Ever heard of Wyatt Earp?
After cleaning out the bad guys in Dodge City, this real-life lawman moved to Tombstone, Arizona to settle down and start a business. Unfortunately, a gang of outlaws killed the town’s sheriff and terrorized its citizens. Their crime spree forced Wyatt Earp to become “the new sheriff in town.”
His actions inspired the movie Tombstone, starring Kurt Russell as Earp and Val Kilmer as Doc Holiday. The film is not 100% accurate, but it does portray what can happen when a talented outsider is hired to make changes. The phrase became a cliché in western movies; usually implying that the previous constable was lazy or inept. The new sheriff, by contrast, has a strong moral code and the skills to back it up. In that context, it’s a clear statement of intention — the old ways of doing things will be replaced.
Does any of that apply in today’s workplace?
Absolutely. This unique American idiom is still used to describe times of power transition, particularly when a new leader takes control. Often, that person is hired from outside the company to change “business as usual” and improve the way things are done. And that can be a scary prospect.
New leader. New game plan.
Recently, a friend of mine was offered the chance to leave his current position to join a significantly larger company in a role with considerably more responsibility. While discussing this lucrative opportunity, he asked me, “Jay, how do I assimilate well into this new role?”
Honestly, I was impressed by his thoughtful question, and decided that the discussion which ensued may be helpful to others. Basically, my friend told me he wanted to come across as an approachable “servant leader” instead of a callous bully throwing his weight around and making changes.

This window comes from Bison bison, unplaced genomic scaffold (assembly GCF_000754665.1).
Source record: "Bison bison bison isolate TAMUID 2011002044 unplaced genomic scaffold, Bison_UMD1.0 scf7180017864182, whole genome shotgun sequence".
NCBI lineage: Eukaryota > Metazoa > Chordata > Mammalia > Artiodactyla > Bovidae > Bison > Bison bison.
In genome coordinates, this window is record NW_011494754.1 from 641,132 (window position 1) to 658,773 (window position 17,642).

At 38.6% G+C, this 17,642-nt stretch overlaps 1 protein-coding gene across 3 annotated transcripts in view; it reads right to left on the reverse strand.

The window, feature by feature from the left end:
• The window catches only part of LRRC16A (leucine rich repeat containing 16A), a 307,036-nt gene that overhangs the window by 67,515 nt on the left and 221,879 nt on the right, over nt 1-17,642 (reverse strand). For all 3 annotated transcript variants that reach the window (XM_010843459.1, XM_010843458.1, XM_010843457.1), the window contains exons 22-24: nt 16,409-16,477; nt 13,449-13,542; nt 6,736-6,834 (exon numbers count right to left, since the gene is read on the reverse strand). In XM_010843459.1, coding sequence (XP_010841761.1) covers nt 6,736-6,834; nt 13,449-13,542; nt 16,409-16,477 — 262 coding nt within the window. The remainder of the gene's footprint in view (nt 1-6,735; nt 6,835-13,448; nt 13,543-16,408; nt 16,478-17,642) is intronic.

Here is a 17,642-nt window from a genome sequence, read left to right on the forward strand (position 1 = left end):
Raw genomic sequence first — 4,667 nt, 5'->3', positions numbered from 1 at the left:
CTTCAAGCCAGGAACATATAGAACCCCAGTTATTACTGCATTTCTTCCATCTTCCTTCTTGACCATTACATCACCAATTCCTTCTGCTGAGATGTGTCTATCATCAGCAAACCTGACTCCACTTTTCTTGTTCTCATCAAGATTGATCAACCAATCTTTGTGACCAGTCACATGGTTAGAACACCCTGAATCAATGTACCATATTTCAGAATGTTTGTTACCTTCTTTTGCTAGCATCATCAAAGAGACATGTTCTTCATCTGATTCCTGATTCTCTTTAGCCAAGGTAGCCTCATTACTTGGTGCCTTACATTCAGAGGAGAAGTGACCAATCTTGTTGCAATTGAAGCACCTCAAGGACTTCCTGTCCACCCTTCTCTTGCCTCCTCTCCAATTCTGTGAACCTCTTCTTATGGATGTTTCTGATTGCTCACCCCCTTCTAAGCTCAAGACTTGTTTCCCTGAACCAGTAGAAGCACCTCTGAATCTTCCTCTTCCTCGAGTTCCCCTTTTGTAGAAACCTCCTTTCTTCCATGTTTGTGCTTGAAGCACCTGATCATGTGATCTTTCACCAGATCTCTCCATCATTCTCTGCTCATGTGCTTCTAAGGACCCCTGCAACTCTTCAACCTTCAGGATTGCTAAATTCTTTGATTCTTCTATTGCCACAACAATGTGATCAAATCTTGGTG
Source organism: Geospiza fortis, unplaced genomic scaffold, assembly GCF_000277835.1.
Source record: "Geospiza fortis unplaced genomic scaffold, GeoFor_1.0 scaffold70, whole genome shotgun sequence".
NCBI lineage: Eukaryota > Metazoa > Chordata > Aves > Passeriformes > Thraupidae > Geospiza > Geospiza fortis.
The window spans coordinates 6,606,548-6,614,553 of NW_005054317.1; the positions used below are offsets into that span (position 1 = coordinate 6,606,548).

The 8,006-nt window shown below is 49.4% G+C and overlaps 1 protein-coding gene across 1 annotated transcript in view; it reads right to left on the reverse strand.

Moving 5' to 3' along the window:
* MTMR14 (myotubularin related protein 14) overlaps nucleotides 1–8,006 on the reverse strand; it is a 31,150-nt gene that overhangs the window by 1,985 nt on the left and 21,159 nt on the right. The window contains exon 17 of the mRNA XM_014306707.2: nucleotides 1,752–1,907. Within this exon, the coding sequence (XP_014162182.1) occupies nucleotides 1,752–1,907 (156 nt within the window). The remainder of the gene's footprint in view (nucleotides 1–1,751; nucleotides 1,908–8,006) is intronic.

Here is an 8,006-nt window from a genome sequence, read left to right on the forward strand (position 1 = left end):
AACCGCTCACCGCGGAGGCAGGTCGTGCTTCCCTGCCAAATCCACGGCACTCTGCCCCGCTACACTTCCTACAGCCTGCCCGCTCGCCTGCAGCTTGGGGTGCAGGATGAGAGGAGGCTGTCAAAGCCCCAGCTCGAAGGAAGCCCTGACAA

He’d been in his current leadership role for several years, and knew firsthand that many employees tend to view changes with trepidation. Often, the existing staff assumes the worst, worried that an outsider might come in with a “my way or the highway” attitude.
To steer clear of these pitfalls, we talked about a three-part “game plan” for anyone who’s taking on a new leadership role. Following these steps may help create a more productive and stress-free transition for the new leader and the existing (and possibly nervous) personnel he or she will be guiding.
Discover and Learn (First 60-90 days)
My friend told me his first role would be “question asker.” He wants to be the opposite of the “know it all” guy who assumes he already has all the answers.
Asking questions and deferring to the current team indicates you’re a collaborative leader who is proactively seeking input and advice. I suggest leading off with queries like, “Who can help me understand this procedure? Can you help me get a handle on this particular area?”
Asking lots of questions will do two things: it will provide you valuable information, and it will establish a comfort level with your new co-workers. Nothing beats it.
My friend related that he wants to conduct two lines of discovery:
- First, the business itself. He’ll ask things like, “What’s our market like? How is our current operation set up? Why do we do it this way?”
- Second, the people at the company. These fall into three categories: Those who work for him (his employees), those who work with him (his peers), and those he works for (his bosses).
Discovery should include your organization’s history, identity, messaging, vision and values — all from a people-focused perspective. Discover what makes the staff tick and what ticks them off.
Find out about current projects, past accomplishments, and what their long-range goals are. Then visualize how you might fit into the grand scheme of things. If it’s a purpose-driven culture, discover why the company exists and how team members contribute to the mission.
Above all, make friends. The majority of new managers and executives who fail to integrate successfully cite lack of socialization and personal connection with their work group as the main reason.
Plan and Strategize (Next 60-90 days)
Of course, being a leader isn’t only about building friendships and acquiring knowledge. My friend is being brought in to make things better.
The questions are what? When? How?